I'm using an Orion t2 adapter + field flattener... Which I thought would keep everything co-axial. But maybe not... 



#7 zakry3323

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Posted 11 September 2019 - 03:37 PM

I'm +1 for the culprit being tilt. The star elongation at the left and the lack of flat illumination across the field makes me think that there's some drop-off in light reaching that side of the sensor. You could get a similar drop-off in light from an OAG prism being positioned too closely to the edge of the sensor, but I don't think it would also cause elongated stars. It may be easier to diagnose if you list the equipment that you use, preferably in your signature :)



#8 ParagPA

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Posted 11 September 2019 - 03:41 PM

I'm +1 for the culprit being tilt. The star elongation at the left and the lack of flat illumination across the field makes me think that there's some drop-off in light reaching that side of the sensor. You could get a similar drop-off in light from an OAG prism being positioned too closely to the edge of the sensor, but I don't think it would also cause elongated stars. It may be easier to diagnose if you list the equipment that you use, preferably in your signature smile.gif

Thanks! I will modify my signature. 

 

The equipment list was in my original post: 

 

ED80T, CEM 40, EOS 80D, (50MM guidescope + ZWO ASI), Field Flattener


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#9 ParagPA

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Posted 11 September 2019 - 03:54 PM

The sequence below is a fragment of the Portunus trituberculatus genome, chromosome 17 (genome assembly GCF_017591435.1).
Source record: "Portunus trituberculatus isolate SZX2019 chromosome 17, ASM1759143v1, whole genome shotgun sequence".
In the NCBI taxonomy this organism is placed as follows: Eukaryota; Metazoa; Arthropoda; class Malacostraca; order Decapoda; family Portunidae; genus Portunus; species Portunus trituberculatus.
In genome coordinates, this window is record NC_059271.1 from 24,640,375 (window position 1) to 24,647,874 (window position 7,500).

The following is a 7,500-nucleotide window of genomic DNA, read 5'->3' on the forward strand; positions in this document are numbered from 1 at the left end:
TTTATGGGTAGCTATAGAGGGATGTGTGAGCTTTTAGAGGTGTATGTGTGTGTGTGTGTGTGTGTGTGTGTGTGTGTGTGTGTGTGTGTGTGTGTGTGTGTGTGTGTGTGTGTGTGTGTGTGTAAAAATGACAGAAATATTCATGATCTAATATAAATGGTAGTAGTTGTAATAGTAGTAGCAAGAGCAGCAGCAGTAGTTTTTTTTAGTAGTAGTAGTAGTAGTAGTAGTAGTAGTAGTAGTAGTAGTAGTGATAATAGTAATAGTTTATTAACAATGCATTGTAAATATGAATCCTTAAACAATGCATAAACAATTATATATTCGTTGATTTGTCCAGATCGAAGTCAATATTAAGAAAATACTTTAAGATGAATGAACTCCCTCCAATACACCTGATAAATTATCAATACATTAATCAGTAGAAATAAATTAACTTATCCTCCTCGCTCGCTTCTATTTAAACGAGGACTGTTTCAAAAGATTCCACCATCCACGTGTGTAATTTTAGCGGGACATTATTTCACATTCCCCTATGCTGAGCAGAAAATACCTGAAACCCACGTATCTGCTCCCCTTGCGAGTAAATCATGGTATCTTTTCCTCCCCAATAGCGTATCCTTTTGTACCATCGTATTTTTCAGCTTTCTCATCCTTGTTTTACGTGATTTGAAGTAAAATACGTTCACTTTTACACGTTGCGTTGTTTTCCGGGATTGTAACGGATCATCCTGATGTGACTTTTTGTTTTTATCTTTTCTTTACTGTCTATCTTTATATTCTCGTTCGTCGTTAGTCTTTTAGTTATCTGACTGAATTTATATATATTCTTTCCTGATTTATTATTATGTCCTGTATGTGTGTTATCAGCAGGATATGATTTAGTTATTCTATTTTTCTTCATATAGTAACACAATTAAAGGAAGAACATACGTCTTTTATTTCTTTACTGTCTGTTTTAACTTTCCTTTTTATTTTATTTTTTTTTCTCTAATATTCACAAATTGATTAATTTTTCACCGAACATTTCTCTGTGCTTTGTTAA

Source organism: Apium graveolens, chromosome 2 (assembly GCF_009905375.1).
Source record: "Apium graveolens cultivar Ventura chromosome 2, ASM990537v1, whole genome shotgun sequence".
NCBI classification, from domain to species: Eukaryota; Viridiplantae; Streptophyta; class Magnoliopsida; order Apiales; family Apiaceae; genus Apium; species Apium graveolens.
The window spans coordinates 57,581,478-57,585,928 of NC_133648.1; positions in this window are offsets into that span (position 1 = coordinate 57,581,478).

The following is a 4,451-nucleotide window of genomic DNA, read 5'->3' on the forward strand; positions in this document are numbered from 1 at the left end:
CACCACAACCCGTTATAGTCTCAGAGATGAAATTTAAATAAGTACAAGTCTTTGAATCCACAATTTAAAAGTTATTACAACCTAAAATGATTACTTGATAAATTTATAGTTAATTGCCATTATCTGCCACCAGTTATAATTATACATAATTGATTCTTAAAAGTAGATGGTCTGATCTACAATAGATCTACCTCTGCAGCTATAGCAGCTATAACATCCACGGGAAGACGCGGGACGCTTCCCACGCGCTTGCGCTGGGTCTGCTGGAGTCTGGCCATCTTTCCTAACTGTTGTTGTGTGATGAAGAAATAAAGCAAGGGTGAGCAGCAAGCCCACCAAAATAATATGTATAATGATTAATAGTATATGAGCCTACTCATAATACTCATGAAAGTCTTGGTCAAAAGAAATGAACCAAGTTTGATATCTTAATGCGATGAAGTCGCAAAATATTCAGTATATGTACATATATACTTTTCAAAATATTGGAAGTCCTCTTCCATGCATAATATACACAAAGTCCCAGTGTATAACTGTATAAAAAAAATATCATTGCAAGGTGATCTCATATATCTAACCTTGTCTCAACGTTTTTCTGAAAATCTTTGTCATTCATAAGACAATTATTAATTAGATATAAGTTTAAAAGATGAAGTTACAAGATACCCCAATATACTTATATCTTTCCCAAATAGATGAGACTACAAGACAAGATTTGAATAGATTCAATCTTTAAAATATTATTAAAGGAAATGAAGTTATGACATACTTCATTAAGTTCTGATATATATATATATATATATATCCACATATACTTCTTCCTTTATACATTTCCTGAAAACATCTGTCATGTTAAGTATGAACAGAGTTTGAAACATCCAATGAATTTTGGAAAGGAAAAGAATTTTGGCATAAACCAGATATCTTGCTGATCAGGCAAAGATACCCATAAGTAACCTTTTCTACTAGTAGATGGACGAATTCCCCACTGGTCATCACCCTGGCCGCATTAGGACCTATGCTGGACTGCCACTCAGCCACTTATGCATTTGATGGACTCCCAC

I'm +1 for the culprit being tilt. The star elongation at the left and the lack of flat illumination across the field makes me think that there's some drop-off in light reaching that side of the sensor. You could get a similar drop-off in light from an OAG prism being positioned too closely to the edge of the sensor, but I don't think it would also cause elongated stars. It may be easier to diagnose if you list the equipment that you use, preferably in your signature smile.gif

I'm wondering if it could be the focuser. Even though it's tightened down, I've loosened it in the past to rotate it, and I've noticed a bit of slop. 

 

It's the standard 2-step focuser that comes with the ED80T



#10 ParagPA

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Posted 11 September 2019 - 04:04 PM

OK - I took 30 flats and re-stacked. This is what I'm getting. The circular spot is still there - and even more pronounced. 

 

Left image is original (stretched in PI), right image is re-stacked w/ flats (stretched in PI). 

 

I thought that by applying the flats, my levels would go down across the board and be closer to the left edge of the original image - instead it's gone up across the board. There's still a gradient in the right image, but it looks much more monotonic - brighter in bottom-right, decreasing near linearly towards top-left. 

 

That might argue for a misalignment somewhere in the optical chain also - since you'd expect a small angle to create a linear change in levels across the image, instead of the dark->bright->dark you see in the left image.

 

Thanks for the help!

 

 

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#11 zakry3323

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Posted 11 September 2019 - 04:14 PM

OK - I took 30 flats and re-stacked. This is what I'm getting. The circular spot is still there - and even more pronounced.